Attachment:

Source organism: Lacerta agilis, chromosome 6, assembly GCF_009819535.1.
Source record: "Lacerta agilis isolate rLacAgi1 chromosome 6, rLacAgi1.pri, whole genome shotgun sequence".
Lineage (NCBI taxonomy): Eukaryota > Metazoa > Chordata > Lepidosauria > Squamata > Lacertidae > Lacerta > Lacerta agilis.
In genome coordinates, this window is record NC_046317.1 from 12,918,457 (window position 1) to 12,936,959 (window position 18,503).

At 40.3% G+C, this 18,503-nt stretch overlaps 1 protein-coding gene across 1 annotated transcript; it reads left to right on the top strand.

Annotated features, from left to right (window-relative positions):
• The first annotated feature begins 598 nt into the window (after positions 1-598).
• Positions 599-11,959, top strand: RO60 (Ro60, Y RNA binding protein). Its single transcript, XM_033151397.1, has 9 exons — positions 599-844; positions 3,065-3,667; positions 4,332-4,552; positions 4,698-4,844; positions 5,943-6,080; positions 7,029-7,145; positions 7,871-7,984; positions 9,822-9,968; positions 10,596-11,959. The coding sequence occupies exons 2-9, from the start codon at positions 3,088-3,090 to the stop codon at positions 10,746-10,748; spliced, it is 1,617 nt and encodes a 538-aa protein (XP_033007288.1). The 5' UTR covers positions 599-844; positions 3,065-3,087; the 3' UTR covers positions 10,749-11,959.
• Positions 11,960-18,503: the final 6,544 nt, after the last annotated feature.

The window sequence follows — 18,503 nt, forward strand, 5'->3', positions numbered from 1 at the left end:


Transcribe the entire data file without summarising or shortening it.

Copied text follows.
Source organism: Lacerta agilis, chromosome 6, assembly GCF_009819535.1.
Source record: "Lacerta agilis isolate rLacAgi1 chromosome 6, rLacAgi1.pri, whole genome shotgun sequence".
Lineage (NCBI taxonomy): Eukaryota > Metazoa > Chordata > Lepidosauria > Squamata > Lacertidae > Lacerta > Lacerta agilis.
In genome coordinates, this window is record NC_046317.1 from 12,918,457 (window position 1) to 12,936,959 (window position 18,503).

At 40.3% G+C, this 18,503-nt stretch overlaps 1 protein-coding gene across 1 annotated transcript; it reads left to right on the top strand.

Annotated features, from left to right (window-relative positions):
• The first annotated feature begins 598 nt into the window (after positions 1-598).
• Positions 599-11,959, top strand: RO60 (Ro60, Y RNA binding protein). Its single transcript, XM_033151397.1, has 9 exons — positions 599-844; positions 3,065-3,667; positions 4,332-4,552; positions 4,698-4,844; positions 5,943-6,080; positions 7,029-7,145; positions 7,871-7,984; positions 9,822-9,968; positions 10,596-11,959. The coding sequence occupies exons 2-9, from the start codon at positions 3,088-3,090 to the stop codon at positions 10,746-10,748; spliced, it is 1,617 nt and encodes a 538-aa protein (XP_033007288.1). The 5' UTR covers positions 599-844; positions 3,065-3,087; the 3' UTR covers positions 10,749-11,959.
• Positions 11,960-18,503: the final 6,544 nt, after the last annotated feature.

The window sequence follows — 18,503 nt, forward strand, 5'->3', positions numbered from 1 at the left end: